Adult schedule-easy-read-bw

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VACUNACIÓN CDC 2014

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Adult schedule-easy-read-bw

  1. 1. If you are this age, Talk to your healthcare professional about these vaccines: 19-21 years 2014 Recommended Immunizations for Adults by Age 22-26 years Influenza (Flu)1 27-49 years 60-64 years Get a Tdap vaccine once, then a Td booster vaccine every 10 years Varicella (Chickenpox)3 2 doses HPV Vaccine for Women3,4 3 doses 3 doses 3 doses Zoster (Shingles)5 Measles, mumps, rubella (MMR)3 65+ years Get a flu vaccine every year Tetanus, diphtheria, pertussis (Td/Tdap)2 HPV Vaccine for Men3,4 50-59 years 1 dose 1 or 2 doses Pneumococcal (PCV13)7 1 dose Pneumococcal (PPSV23)7 1 or 2 doses Meningococcal 1 dose 1 or more doses Hepatitis A3 2 doses Hepatitis B3 3 doses Haemophilus influenzae type b (Hib) 1 or 3 doses Boxes this color show that the vaccine is recommended for all adults who have not been vaccinated, unless your healthcare professional tells you that you cannot safely receive the vaccine or that you do not need it. Boxes this color show when the vaccine is recommended for adults with certain risks related to their health, job or lifestyle that put them at higher risk for serious diseases. Talk to your healthcare professional to see if you are at higher risk. No recommendation FOOTNOTES: 1. Influenza vaccine: There are several flu vaccines available—talk to your healthcare professional about which flu vaccine is right for you. 2. Td/Tdap vaccine: Pregnant women are recommended to get Tdap vaccine with each pregnancy in the third trimester to increase protection for infants who are too young for vaccination, but at highest risk for severe illness and death from pertussis (whooping cough). People who have not had Tdap vaccine since age 11 should get a dose of Tdap followed by Td booster doses every 10 years. 3. Varicella, HPV, MMR, Hepatitis A, Hepatitis B vaccine: These vaccines are needed for adults who didn’t get these vaccines when they were children. 4. HPV vaccine: There are two HPV vaccines, but only one, HPV (Gardasil®), should be given to men. Gay men or men who have sex with men who are 22 through 26 years old should get HPV vaccine if they haven’t already started or completed the series. 5. Zoster vaccine: You should get the zoster vaccine even if you’ve had shingles before. 6. MMR vaccine: If you were born in 1957 or after, and don’t have a record of being vaccinated or having had these infections, talk to your healthcare professional about how many doses you may need. 7. Pneumococcal vaccine: There are two different types of pneumococcal vaccines: PCV13 and PPSV23. Talk with your healthcare professional to find out if one or both pneumococcal vaccines are recommended for you. If you are traveling outside of the United States, you may need additional vaccines. Ask your healthcare professional which vaccines you may need. For more information, call toll free 1-800-CDC-INFO (1-800-232-4636) or visit http://www.cdc.gov/vaccines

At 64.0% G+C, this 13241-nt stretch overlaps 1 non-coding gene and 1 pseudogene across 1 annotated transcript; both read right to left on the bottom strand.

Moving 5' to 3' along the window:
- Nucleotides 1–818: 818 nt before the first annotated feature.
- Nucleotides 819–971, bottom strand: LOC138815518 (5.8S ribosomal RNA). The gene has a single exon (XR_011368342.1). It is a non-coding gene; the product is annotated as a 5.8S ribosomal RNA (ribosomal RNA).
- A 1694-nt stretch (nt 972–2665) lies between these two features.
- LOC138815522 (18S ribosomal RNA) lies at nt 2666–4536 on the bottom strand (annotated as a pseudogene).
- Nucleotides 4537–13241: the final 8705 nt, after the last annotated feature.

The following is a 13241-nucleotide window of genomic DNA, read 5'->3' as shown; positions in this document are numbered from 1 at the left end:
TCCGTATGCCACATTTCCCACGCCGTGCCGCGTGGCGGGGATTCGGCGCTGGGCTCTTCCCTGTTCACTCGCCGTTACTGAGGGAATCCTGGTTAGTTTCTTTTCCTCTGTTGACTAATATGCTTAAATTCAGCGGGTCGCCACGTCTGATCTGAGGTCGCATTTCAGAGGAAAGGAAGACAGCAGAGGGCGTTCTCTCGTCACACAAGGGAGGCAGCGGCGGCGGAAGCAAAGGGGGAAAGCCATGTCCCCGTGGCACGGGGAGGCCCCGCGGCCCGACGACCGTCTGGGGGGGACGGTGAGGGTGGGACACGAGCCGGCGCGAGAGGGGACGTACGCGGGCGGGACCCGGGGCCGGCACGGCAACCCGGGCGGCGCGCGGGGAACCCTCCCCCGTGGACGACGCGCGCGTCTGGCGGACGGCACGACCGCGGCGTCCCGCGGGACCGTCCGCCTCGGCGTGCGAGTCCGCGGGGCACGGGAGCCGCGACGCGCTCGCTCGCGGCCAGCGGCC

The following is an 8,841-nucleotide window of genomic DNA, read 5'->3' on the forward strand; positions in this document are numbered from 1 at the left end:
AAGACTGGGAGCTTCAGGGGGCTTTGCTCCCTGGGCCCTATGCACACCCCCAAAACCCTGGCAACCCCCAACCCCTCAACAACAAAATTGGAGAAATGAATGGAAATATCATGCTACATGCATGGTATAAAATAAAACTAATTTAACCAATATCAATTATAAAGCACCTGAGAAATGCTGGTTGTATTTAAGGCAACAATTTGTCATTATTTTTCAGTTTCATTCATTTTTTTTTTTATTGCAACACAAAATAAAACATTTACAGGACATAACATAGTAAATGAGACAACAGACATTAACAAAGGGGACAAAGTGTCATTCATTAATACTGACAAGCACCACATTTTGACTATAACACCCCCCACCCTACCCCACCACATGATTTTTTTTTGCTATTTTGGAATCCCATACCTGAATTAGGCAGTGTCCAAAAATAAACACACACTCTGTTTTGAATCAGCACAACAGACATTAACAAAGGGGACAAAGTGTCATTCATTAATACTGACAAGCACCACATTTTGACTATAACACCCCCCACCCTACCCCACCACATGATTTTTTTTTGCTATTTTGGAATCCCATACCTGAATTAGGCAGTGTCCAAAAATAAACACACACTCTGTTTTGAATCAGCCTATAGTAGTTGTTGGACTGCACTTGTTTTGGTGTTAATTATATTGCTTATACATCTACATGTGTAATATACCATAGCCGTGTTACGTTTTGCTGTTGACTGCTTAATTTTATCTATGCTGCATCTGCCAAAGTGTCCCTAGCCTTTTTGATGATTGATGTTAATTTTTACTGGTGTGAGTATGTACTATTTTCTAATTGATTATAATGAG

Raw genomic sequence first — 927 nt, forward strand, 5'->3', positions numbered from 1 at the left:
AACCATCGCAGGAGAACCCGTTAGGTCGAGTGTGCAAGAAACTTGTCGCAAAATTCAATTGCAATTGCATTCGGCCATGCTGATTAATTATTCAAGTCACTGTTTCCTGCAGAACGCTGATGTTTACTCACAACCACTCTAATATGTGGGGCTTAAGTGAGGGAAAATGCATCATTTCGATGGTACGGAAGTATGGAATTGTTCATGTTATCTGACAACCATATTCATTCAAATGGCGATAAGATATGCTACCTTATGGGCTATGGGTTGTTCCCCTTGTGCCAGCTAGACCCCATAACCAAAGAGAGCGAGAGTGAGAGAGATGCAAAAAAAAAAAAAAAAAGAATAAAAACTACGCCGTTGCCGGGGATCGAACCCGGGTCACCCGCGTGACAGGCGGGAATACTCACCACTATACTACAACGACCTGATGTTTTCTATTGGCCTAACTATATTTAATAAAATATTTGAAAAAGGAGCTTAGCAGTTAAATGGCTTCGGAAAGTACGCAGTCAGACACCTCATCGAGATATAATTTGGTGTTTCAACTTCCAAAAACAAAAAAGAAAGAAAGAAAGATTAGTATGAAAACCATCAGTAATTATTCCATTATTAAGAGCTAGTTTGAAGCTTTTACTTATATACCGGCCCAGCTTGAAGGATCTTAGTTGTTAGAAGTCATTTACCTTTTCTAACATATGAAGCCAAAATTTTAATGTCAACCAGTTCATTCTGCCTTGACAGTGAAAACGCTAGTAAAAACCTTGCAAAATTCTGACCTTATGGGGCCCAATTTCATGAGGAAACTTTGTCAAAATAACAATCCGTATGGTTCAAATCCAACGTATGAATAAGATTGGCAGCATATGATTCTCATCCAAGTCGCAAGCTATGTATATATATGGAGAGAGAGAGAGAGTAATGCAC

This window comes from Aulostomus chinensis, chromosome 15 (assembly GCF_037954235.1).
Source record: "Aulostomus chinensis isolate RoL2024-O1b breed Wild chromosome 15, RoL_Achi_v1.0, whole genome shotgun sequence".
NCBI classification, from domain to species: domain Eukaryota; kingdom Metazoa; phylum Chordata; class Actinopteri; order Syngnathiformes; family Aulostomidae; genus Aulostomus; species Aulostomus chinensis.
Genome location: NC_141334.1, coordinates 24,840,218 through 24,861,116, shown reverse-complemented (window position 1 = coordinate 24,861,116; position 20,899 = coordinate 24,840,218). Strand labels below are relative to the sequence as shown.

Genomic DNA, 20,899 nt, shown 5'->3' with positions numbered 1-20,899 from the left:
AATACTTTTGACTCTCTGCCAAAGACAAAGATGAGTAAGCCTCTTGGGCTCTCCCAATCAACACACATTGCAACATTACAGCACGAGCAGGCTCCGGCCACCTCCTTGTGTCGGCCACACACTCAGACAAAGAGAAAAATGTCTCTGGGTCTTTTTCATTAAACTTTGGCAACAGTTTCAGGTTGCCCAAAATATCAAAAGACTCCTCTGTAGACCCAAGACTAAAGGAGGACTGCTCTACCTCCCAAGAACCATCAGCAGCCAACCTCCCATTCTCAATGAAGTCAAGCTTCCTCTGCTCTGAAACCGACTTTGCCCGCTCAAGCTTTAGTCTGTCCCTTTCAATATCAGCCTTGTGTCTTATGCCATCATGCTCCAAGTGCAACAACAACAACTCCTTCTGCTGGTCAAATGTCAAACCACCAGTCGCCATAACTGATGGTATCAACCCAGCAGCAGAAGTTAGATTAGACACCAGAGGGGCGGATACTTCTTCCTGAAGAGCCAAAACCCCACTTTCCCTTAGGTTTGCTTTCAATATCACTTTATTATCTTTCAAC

2. 2. 2014 Recommended Immunizations for Adults by Medical Condition If you have this health condition, Pregnancy Talk to your healthcare professional about these vaccines: Weakened immune system (not human immuno­ deficiency virus [HIV]) HIV Infection CD4 count is less than 200 CD4 count is 200 or greater Kidney disease or poor kidney function Influenza (Flu)1 Asplenia (if you Heart disease, do not have chronic lung a spleen or it disease, does not work chronic well) alcoholism Chronic Liver Disease Get a flu vaccine every year Tetanus, diphtheria, pertussis (Td/Tdap)2 Varicella (Chickenpox)3 1 dose Tdap each pregnancy Get Tdap vaccine once, then a Td booster every 10 years SHOULD NOT GET VACCINE 2 doses HPV Vaccine for Women3,4 3 doses through age 26 years HPV Vaccine for Men3,4 3 doses through age 26 years Zoster (Shingles)5 Measles, mumps, rubella (MMR)3,6 3 doses through age 21 years SHOULD NOT GET VACCINE SHOULD NOT GET VACCINE Pneumococcal (PCV13)7 Pneumococcal (PPSV23) Diabetes (Type 1 and Type 2) 1 dose for those 60 years and older 1 or 2 doses 1 dose 7 1 or 2 doses 1 or 2 doses Meningococcal 1 or more doses 1 or more doses Hepatitis A3 Hepatitis B3 Haemophilus influenzae type b (Hib) 1 dose 1 or more doses 2 doses 3 doses post-HSCT recipients only Boxes this color show that the vaccine is recommended for all adults who have not been vaccinated, unless your healthcare professional tells you that you cannot safely receive the vaccine or that you do not need it. 3 doses 2 doses 3 doses 1 or 3 doses Boxes this color show when the vaccine is recommended for adults with certain risks related to their health, job or lifestyle that put them at higher risk for serious diseases. Talk to your healthcare professional to see if you are at higher risk. 3 doses 1 or 3 doses Boxes this color indicate the adult should NOT get this vaccine. No recommendation FOOTNOTES: 1. Influenza vaccine: There are several flu vaccines available—talk to your healthcare professional about which flu vaccine is right for you. 2. Td/Tdap vaccine: Pregnant women are recommended to get Tdap vaccine with each pregnancy in the third trimester to increase protection for infants who are too young for vaccination but at highest risk for severe illness and death from pertussis (whooping cough). People who have not had Tdap vaccine since age 11 should get a dose of Tdap followed by Td booster doses every 10 years. 3. Varicella, HPV, MMR, Hepatitis A, Hepatitis B vaccine: These vaccines are needed for adults who didn’t get these vaccines when they were children. 4. HPV vaccine: There are two HPV vaccines, but only one, HPV (Gardasil®), should be given to men. Gay men or men who have sex with men who are 22 through 26 years old should get HPV vaccine if they haven’t already started or completed the series. 5. Zoster vaccine: You should get the zoster vaccine even if you’ve had shingles before. 6. MMR vaccine: If you were born in 1957 or after, and don’t have a record of being vaccinated or having had these infections, talk to your healthcare professional about how many doses you may need. 7. Pneumococcal vaccine: There are two different types of pneumococcal vaccines: PCV13 and PPSV23. Talk with your healthcare professional to find out if one or both pneumococcal vaccines are recommended for you. If you are traveling outside of the United States, you may need additional vaccines. Ask your healthcare professional which vaccines you may need. For more information, call toll free 1-800-CDC-INFO (1-800-232-4636) or visit http://www.cdc.gov/vaccines Last updated February 1, 2014 • CS245563-A